During and following Reconstruction, the state legislature encouraged investment in railways, which had not occurred before. In addition, textile mills were built here and elsewhere in the Piedmont, bringing back cotton processing and manufacturing from centers in New York and New England. Urban populations increased.
At the turn of the 20th century, after losing to Republican-Populist fusionist candidates, Democrats regained power and passed laws erecting barriers to voter registration in order to disenfranchise most Blacks. Together with the passage of Jim Crow laws, which suppressed Blacks socially, these measures ended the progress of African Americans in the state, after Republican men had already been serving in Congress. Charles Aycock and Robert Glenn, who were elected as state governors in 1900 and 1904, respectively, ran political campaigns to appeal to Whites. After the passage of civil rights legislation in the mid-1960s, most African Americans in North Carolina recovered the ability to vote; they had never lost their constitutional right as citizens.
Six lynchings of African Americans were recorded in Rowan County from the late 19th into the early 20th centuries. This was the second-highest total of killings in the state, a number of extrajudicial murders that two other counties also had.
The racial terrorism of lynchings enforced White suppression of African Americans. In 1902, brothers James and Harrison Gillespie, aged 11 and 13, were lynched by a White mob for allegedly killing a young White woman working in a field. In August 1906, six African-American men were arrested as suspects in the murder of a farm family. That evening, a White mob stormed the county jail in Salisbury, freeing all the White prisoners, interrogating the Black ones, and taking out Jack Dillingham, Nease Gillespie, and his son John. The mob hanged the three men from a tree in a field, mutilated and tortured them, and shot them numerous times.
According to the U.S. Census Bureau, the county has a total area of , of which (2.4%) are covered by water.
The county's eastern border is formed by the Yadkin River. North of Ellis Crossroads, the South Yadkin River meets the Yadkin. The South Yadkin forms the county's northern border with Davie County. The southern border is an east-west line that bisects the city of Kannapolis.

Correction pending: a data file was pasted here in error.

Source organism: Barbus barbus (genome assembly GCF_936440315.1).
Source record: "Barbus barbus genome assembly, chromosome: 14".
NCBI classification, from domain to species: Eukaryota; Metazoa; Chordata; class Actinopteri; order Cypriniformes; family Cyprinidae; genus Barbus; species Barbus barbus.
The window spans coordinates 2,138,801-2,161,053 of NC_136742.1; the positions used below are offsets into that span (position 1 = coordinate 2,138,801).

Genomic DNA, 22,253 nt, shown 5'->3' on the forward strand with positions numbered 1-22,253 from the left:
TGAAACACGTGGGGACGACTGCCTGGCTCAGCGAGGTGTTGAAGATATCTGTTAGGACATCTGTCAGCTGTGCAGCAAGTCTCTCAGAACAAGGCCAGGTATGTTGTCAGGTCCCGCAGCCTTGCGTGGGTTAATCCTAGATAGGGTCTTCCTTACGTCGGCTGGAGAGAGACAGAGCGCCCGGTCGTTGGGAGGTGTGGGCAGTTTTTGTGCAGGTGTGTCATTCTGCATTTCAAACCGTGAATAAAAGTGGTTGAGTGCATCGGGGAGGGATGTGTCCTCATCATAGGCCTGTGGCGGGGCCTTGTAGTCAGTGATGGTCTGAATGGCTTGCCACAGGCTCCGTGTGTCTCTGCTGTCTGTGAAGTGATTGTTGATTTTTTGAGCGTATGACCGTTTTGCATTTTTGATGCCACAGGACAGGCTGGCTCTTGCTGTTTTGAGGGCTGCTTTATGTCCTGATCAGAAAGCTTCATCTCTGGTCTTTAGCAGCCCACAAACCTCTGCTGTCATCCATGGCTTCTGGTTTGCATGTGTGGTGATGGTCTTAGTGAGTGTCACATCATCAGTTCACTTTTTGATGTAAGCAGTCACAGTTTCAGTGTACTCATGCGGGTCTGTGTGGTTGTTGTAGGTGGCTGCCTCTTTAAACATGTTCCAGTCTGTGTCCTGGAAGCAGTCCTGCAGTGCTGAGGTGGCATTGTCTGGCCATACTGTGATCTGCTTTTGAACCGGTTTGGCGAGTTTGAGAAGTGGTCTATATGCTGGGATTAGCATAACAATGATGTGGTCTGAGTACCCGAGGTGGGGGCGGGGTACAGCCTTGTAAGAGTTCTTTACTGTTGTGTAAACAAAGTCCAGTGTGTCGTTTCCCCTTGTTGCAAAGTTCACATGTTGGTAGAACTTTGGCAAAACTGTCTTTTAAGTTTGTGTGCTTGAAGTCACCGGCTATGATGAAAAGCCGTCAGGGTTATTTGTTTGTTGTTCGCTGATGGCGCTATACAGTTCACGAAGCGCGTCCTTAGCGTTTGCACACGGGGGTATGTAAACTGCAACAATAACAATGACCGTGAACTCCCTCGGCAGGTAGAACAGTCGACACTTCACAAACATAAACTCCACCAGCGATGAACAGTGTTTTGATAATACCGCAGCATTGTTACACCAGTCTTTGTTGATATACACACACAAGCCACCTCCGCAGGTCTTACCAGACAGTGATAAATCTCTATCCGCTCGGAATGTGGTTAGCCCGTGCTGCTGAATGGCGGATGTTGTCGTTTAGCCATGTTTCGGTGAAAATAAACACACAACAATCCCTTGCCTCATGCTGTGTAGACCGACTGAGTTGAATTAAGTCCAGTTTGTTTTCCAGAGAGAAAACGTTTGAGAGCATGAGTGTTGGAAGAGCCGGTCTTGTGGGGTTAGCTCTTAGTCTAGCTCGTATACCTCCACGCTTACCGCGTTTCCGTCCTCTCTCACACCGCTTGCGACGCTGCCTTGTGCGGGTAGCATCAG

Interstate 85 passes through the county from southwest to northeast. In the early 2000s, I-85 was widened in the central and northern part of the county, from exit 68, US 29 Connector, north almost to the Davidson county line. A new bridge over the Yadkin River is planned.
U.S. Route 70 enters the northwestern part of Rowan County, west of Cleveland. It runs southeast into Salisbury, where it follows Jake Alexander Boulevard to the southeast and joins US 29 North as Main Street. US 70 continues northeast as Main Street; it is called Salisbury Avenue in Spencer before crossing into Davidson County.
U.S. Route 29 forms Main Street in Kannapolis, China Grove, and Landis in the southern part of the county. It joins US 70 as Main Street through Salisbury, and as Salisbury Avenue in Spencer.
U.S. Route 52 is the main artery for the southeastern part of the county, serving the towns of Gold Hill, Rockwell, and Granite Quarry. Just before reaching downtown Salisbury, US-52 joins Interstate 85, which it follows into Davidson county.
As of the 2020 United States census, there were 146,875 people, 55,241 households, and 37,900 families residing in the county.
As of the census of 2010, there were 138,428 people, 53,140 households, and 37,058 families residing in the county. The population density was 270.7 people per square mile (98/km2). There were 60,211 housing units at an average density of 117.7 per square mile (41/km2). The racial makeup of the county was 76.52% White, 16.18% Black or African American, 0.34% Native American, 1.00% Asian, 0.035% Pacific Islander, 4.33% from other races, and 1.60% from two or more races. 7.69% of the population were Hispanic or Latino of any race.